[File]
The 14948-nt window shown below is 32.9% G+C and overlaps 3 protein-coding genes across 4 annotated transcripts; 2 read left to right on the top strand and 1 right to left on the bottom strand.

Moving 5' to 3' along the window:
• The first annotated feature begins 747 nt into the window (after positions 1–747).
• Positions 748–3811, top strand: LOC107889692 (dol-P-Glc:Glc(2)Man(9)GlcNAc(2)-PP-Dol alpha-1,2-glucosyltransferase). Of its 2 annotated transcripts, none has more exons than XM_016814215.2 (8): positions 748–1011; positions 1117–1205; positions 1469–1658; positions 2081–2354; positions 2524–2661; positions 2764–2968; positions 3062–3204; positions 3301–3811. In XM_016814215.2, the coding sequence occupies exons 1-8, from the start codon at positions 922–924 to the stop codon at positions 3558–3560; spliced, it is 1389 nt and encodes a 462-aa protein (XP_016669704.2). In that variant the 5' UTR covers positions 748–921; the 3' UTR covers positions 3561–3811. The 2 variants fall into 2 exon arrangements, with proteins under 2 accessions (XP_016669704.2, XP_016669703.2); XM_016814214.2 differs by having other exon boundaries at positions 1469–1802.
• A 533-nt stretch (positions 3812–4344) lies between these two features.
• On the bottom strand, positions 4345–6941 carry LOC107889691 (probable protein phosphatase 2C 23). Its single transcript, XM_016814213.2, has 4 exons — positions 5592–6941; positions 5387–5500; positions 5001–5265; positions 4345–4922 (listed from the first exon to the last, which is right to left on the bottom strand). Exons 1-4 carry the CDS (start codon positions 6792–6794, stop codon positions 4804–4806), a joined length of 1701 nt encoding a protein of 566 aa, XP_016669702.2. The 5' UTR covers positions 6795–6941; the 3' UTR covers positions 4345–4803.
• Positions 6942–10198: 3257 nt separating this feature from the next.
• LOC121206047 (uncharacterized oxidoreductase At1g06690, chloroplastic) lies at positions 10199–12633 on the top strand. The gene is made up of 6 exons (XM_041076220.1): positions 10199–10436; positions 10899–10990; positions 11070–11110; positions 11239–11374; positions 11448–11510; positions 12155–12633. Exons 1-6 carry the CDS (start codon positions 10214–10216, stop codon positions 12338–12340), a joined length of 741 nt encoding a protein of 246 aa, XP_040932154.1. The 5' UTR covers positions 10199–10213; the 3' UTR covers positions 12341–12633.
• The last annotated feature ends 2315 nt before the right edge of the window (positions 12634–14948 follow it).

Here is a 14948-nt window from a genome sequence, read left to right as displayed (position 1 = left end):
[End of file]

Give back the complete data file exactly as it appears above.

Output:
The 14948-nt window shown below is 32.9% G+C and overlaps 3 protein-coding genes across 4 annotated transcripts; 2 read left to right on the top strand and 1 right to left on the bottom strand.

Moving 5' to 3' along the window:
• The first annotated feature begins 747 nt into the window (after positions 1–747).
• Positions 748–3811, top strand: LOC107889692 (dol-P-Glc:Glc(2)Man(9)GlcNAc(2)-PP-Dol alpha-1,2-glucosyltransferase). Of its 2 annotated transcripts, none has more exons than XM_016814215.2 (8): positions 748–1011; positions 1117–1205; positions 1469–1658; positions 2081–2354; positions 2524–2661; positions 2764–2968; positions 3062–3204; positions 3301–3811. In XM_016814215.2, the coding sequence occupies exons 1-8, from the start codon at positions 922–924 to the stop codon at positions 3558–3560; spliced, it is 1389 nt and encodes a 462-aa protein (XP_016669704.2). In that variant the 5' UTR covers positions 748–921; the 3' UTR covers positions 3561–3811. The 2 variants fall into 2 exon arrangements, with proteins under 2 accessions (XP_016669704.2, XP_016669703.2); XM_016814214.2 differs by having other exon boundaries at positions 1469–1802.
• A 533-nt stretch (positions 3812–4344) lies between these two features.
• On the bottom strand, positions 4345–6941 carry LOC107889691 (probable protein phosphatase 2C 23). Its single transcript, XM_016814213.2, has 4 exons — positions 5592–6941; positions 5387–5500; positions 5001–5265; positions 4345–4922 (listed from the first exon to the last, which is right to left on the bottom strand). Exons 1-4 carry the CDS (start codon positions 6792–6794, stop codon positions 4804–4806), a joined length of 1701 nt encoding a protein of 566 aa, XP_016669702.2. The 5' UTR covers positions 6795–6941; the 3' UTR covers positions 4345–4803.
• Positions 6942–10198: 3257 nt separating this feature from the next.
• LOC121206047 (uncharacterized oxidoreductase At1g06690, chloroplastic) lies at positions 10199–12633 on the top strand. The gene is made up of 6 exons (XM_041076220.1): positions 10199–10436; positions 10899–10990; positions 11070–11110; positions 11239–11374; positions 11448–11510; positions 12155–12633. Exons 1-6 carry the CDS (start codon positions 10214–10216, stop codon positions 12338–12340), a joined length of 741 nt encoding a protein of 246 aa, XP_040932154.1. The 5' UTR covers positions 10199–10213; the 3' UTR covers positions 12341–12633.
• The last annotated feature ends 2315 nt before the right edge of the window (positions 12634–14948 follow it).

Here is a 14948-nt window from a genome sequence, read left to right as displayed (position 1 = left end):